They nest only in those areas where fire has created the conditions that select for early successional plants… plants that typify a pine barrens community. Without proper management, gradually the Jack Pines grow too tall, the canopy closes in and the grassy understory where they build their nests disappears because of low light levels.
The birds move elsewhere… or try to. Aggressive management has allowed for the hope of recovery and populations are increasing.
None of this has anything to do with what it felt like to wander in those pine plains searching for a Kirtland’s.
This is not a bird that I’d hoped ever to know.
The Kirtland’s is near mythic among birders and the makings of a pilgrimage for many.
I was just along for the ride.
Please click on the pic! It’s one of only a dear dozen or so and is especially sweet because he’s carrying food in his beak.
So… yoga on the boardwalk, in broad daylight, was a bit of a stretch for me.
I very nearly bailed when my sister-in-law called at the last minute to say she wouldn’t be able to make it to join me. Then I thought, “What the hell?”
I’m glad I did… it was a lot of fun. There’s something really humbling about practising yoga outdoors, with the sky and the ocean at finger’s reach and crowds of people gawking and pointing and laughing.
The class meets outside a little health food shop on the boardwalk and proceeds benefit Mary’s Place by the Sea in Ocean Grove.
I imagine there’s enough here for guessing anyway.
As to hints, well… the pic was taken roadside, behind a restaurant featuring pasties.
And I did eventually learn the proper pronunciation of that delicacy, but not before embarrassing myself with the waitress.
I was struck by the familiar… the feel of the wind in my hair and dunes dotted with tansies. I filled the pockets of my jeans with tiny purple mussels cast ashore and wondered at a sea without salt and waves without a tide.
Explorers believed the world had an edge and they could fall off if they went wrong.
I think they were right.
This world is full of edges and falls. That horizon might be a new world or it could be a cliff.
Still, this is true.
I look around me and find the horizon is only a line drawn in the sky… a kind of dare.
For navigating… there’s the fear map that directs me back to shore where it’s safe and dry and comfortable. But following that map means going backwards. And backwards causes my heart to sink, really.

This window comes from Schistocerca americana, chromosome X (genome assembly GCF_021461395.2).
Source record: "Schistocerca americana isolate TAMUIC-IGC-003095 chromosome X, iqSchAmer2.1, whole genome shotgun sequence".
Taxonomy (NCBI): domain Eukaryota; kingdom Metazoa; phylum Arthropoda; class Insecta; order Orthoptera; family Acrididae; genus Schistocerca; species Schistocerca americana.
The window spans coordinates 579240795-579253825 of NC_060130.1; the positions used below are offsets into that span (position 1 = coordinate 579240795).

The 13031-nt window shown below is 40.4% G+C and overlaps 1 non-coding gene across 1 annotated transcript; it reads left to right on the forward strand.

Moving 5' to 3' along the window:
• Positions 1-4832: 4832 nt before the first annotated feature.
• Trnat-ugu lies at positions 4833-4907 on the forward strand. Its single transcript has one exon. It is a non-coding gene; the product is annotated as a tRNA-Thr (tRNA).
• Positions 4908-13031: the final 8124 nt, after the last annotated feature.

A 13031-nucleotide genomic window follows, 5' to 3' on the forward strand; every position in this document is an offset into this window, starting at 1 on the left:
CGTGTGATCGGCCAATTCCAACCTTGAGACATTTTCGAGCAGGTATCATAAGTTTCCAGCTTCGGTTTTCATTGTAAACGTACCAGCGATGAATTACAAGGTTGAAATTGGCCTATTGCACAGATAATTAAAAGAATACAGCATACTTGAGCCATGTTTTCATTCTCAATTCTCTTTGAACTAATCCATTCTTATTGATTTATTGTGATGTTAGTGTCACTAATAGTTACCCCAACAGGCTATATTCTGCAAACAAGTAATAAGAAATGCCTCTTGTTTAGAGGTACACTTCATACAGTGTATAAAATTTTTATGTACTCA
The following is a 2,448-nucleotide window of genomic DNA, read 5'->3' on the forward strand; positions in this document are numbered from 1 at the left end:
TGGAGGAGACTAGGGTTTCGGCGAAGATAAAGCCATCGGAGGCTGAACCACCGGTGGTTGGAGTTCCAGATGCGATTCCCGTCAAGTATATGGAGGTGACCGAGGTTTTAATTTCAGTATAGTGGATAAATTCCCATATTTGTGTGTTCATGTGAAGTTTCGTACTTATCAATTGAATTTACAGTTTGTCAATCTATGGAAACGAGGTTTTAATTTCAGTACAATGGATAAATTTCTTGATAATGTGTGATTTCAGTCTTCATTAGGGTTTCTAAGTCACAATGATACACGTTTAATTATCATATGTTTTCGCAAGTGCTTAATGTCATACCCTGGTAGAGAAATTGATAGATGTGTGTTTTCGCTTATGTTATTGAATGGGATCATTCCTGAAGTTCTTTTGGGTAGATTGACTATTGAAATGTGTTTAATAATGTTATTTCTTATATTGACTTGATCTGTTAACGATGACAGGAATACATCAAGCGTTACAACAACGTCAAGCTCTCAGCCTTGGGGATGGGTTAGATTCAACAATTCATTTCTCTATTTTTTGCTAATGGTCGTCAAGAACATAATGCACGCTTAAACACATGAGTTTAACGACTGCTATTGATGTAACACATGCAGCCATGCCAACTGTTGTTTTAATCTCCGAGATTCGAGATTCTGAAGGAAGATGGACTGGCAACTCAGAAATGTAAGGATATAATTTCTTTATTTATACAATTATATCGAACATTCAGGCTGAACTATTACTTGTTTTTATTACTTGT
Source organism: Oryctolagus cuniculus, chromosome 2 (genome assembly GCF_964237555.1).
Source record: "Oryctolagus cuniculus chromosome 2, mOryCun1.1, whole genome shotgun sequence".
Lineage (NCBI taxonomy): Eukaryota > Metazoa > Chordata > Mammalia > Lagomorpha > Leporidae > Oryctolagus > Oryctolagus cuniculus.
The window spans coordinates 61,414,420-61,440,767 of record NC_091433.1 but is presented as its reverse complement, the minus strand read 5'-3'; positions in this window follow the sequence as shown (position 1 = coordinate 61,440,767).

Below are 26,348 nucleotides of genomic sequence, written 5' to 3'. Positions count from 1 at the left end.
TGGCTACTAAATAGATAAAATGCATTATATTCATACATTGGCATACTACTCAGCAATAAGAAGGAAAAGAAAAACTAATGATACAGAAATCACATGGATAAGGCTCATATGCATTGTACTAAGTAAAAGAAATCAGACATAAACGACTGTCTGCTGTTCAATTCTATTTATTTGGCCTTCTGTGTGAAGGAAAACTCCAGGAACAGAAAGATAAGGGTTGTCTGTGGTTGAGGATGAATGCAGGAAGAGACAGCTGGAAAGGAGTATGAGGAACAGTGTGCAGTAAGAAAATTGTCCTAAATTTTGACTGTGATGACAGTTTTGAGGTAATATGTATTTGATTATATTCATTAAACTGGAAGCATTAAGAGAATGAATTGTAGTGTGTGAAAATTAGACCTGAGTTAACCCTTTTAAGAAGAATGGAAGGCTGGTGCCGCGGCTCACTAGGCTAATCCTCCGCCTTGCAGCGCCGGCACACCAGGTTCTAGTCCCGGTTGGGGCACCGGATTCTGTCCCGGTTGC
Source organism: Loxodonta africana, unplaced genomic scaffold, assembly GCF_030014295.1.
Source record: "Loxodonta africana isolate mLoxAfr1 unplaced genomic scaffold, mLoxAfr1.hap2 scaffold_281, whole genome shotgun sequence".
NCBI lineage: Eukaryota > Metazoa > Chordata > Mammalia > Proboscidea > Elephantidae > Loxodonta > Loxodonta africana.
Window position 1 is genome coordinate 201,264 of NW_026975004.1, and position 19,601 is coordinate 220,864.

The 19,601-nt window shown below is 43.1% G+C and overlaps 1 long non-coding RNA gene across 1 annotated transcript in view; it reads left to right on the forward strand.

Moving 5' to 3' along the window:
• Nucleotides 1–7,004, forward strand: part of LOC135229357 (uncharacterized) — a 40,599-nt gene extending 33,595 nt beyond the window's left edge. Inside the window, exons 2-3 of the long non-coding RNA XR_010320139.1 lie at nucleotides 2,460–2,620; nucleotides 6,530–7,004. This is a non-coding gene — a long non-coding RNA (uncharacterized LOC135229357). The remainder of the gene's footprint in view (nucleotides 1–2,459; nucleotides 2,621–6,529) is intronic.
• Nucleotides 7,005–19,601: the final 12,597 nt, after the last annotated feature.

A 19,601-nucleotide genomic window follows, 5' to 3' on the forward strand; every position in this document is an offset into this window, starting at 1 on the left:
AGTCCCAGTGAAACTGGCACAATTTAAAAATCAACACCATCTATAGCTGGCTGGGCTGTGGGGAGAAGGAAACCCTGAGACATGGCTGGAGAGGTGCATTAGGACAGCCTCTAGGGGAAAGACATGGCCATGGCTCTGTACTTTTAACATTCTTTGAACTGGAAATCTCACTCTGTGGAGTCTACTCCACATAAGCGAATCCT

Always, there’s the straight line, the *I know exactly where I mean to be* map. I keep thinking I can somehow convince myself of this, so long as I keep both hands on the wheel and don’t let my hair become undone.
Mostly I’ve given up on that, lately. My record at trying to control the world ain’t so great, plus it makes my shoulders hurt.
Instead I find myself wandering willy-nilly, easily distracted and with too much play in the steering wheel as I look at the sky… my heart and my head in their own happy argument… an argument that’s sweetly wrong, but which pushes me into trouble at awkward times and which laughs me through disaster.
Who can deny it?
“Breathe,” I keep telling myself. Feel. See. It seems simple, but is so very, very hard.
I keep forgetting.
The sea reminds me. This sea. The waves pound it at me, each a different ride, each a different possibility of diving or floating, of swimming or drifting.
The world insists itself like a lover. “Take me. Take this moment… this, now.”
“What’s the use of their having names,” the Gnat said, “if they won’t answer to them?”
“No use to them,” said Alice, “but it’s useful to the people that name them, I suppose.”
— Lewis Carrol
I rather enjoy the mystery, and the magic, of meeting these fierce-looking creatures in their own strange paradise of wet meadows and sunny paths through the forest without knowing much at all about them.
Their names don’t much matter when I find them basking in the sun on a weathered plank bridge or stunned with the chill off one of the Great Lakes. Theirs is a world entire and to be allowed entry, however briefly with the lens of my camera, is enough.
or their existence so threatened that even the shimmer of an iridescent wing is enough to inspire me to learn more.
For those of you Type A personalities that just HAVE TO KNOW (grin) each photo is tagged with a name, as best I can guess or remember. Click on each to enlarge.